Bedroom Tax- The DWP confirm and define what is a bedroom!

I have written a lot about what is a bedroom – that simple question that is highly pertinent to the bedroom tax debate.  After all I argued, how the hell can you tax something which you are unwilling to define?

I have often cited the A4/2012 HB circular as the official guidance from the DWP to local councils and it is explicitly clear the DWP will not define what is a bedroom.  It says:

Bedroom size

We will not be defining what we mean by a bedroom in legislation and there is no definition of a minimum bedroom size set out in regulations. It will be up to the landlord to accurately describe the property in line with the actual rent charged

Now I read an article in Inside Housing with regard to the Scottish issue which I discussed here and in that article we have this:

A DWP spokesperson said the department did not fear legal challenges due to the lack of definition of a bedroom. He said it is clear that the definition of a bedroom is up to landlords and is whatever is stipulated in individual tenancy agreements.

As you can see the DWP spokesman has said that a bedroom is whatever it says on your tenancy agreement.  This IS a definition from the DWP and IS a fundamental change.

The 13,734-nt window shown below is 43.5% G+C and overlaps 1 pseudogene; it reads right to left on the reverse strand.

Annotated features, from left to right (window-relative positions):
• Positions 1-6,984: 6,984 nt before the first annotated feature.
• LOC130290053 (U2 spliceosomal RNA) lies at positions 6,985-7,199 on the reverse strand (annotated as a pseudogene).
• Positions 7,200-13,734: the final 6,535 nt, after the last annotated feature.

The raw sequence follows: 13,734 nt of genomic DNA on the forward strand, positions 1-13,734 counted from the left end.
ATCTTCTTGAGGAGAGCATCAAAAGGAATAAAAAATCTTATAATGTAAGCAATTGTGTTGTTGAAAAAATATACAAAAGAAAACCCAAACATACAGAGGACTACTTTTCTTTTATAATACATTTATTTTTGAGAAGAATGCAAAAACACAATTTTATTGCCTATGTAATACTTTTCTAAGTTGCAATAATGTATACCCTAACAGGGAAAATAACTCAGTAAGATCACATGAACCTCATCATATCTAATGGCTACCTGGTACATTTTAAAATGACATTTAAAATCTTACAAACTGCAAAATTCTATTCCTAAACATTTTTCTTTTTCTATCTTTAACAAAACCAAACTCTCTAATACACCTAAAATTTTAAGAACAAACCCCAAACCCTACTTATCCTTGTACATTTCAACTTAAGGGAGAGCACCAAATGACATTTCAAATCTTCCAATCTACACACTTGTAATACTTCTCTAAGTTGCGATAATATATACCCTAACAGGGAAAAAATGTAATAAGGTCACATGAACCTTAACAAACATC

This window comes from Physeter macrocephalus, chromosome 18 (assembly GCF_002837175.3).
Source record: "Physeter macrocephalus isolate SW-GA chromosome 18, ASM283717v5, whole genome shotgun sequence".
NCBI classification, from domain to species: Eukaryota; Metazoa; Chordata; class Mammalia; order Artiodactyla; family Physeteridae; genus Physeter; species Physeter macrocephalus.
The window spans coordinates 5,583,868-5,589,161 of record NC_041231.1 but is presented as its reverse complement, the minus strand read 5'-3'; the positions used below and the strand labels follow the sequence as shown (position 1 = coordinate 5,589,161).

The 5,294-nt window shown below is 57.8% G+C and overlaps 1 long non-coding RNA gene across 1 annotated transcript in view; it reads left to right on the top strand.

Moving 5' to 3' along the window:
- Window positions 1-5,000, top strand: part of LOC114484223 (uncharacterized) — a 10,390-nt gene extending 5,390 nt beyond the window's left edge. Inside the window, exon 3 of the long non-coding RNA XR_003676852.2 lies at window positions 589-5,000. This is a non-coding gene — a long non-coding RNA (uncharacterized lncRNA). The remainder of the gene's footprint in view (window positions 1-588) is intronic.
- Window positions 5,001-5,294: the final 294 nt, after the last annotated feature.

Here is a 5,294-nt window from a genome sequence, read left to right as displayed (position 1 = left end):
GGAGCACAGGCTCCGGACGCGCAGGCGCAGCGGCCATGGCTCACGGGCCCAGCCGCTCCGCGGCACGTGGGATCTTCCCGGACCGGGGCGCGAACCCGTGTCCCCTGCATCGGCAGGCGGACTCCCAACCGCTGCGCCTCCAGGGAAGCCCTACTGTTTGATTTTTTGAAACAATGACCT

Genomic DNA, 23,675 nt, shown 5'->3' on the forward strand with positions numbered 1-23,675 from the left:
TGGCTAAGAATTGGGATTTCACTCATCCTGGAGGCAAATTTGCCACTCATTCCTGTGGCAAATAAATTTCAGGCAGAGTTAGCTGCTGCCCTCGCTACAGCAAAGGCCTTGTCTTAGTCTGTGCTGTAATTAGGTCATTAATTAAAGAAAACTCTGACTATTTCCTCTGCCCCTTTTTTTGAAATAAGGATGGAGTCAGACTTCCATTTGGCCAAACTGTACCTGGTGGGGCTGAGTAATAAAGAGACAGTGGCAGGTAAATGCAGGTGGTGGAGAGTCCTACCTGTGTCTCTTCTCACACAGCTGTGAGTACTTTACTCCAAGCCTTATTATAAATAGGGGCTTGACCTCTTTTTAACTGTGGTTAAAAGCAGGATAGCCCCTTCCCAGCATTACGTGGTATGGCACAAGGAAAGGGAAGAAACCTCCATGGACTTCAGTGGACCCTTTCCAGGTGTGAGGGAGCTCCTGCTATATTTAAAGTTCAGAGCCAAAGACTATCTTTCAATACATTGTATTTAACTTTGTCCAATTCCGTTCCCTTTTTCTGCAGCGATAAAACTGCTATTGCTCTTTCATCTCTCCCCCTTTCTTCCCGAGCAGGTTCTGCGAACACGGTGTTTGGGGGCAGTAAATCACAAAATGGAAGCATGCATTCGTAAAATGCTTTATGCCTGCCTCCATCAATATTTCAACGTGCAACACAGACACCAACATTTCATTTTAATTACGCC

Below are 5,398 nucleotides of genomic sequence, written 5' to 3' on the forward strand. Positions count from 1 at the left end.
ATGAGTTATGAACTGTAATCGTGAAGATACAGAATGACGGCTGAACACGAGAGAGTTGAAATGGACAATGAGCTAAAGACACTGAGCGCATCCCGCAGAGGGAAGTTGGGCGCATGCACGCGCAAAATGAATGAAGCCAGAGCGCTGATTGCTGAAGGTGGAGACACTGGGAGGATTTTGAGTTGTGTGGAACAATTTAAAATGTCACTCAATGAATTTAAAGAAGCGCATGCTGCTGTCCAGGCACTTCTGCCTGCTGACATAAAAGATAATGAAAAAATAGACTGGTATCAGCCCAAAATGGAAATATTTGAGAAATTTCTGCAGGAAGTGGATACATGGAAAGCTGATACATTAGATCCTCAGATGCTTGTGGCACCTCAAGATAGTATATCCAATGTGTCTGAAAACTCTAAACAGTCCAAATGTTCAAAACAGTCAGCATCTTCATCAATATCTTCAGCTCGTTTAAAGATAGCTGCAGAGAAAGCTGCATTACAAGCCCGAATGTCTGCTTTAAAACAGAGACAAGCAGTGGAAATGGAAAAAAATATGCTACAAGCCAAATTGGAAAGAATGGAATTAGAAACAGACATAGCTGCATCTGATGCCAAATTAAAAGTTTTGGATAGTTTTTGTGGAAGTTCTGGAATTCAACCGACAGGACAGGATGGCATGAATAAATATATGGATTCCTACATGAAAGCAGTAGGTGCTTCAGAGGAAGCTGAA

Is this a case of a DWP spokesman overstepping the mark and creating new official guidance or is this new policy and the DWP has defined what a bedroom is?



What is NEW here is that the DWP has never before said a bedroom is what is says on the tenancy agreement.  It may have been implies or inferred but as you can see from the A4/2012 above it has never been said before and that is very significant indeed, assuming this is now DWP policy and not an accidental or even deliberate piece of misinformation from the DWP spokesman.

The guidance has always said it is up to the landlord to define the number of bedrooms a property has and the social landlord could do this in a number of ways – they had choice in other words, So the landlord could reclassify and or classify this in ‘x’ number of ways.  Now the DWP has defined what is a bedroom to mean what it says on the tenancy agreement and taken away any inference and made what it says on the tenancy agreement definitive.

A tenancy agreement is a contract and is subject to legal interpretation – it could say the moon is made out of cream cheese but doesn’t make that legally binding – and we have seen tenancy agreements having their terms ruled as unfair in the past.  That means – obviously – that a tenancy agreement is NOT definitive and is subject to the law.

So is a tenancy agreement that says a property has 3 bedrooms when in fact it is only 2 bedrooms plus a boxroom fair?  The courts can now decide and directly because the DWP has defined a bedroom as what is says on the tenancy agreement.  Before this new change and explicit definition a court case could falter as what the tenancy agreement says was NOT definitive in determining whether the bedroom tax applies.  Now with this change it does say the tenancy agreement is definitive.

So a tenant taking a case that the tenancy agreement was wrong was, until today, potentially not going to get into court to be argued.  But now the DWP has made the tenancy agreement definitive that constraint or block on a tenant legally challenging the terms of the tenancy agreement has been removed.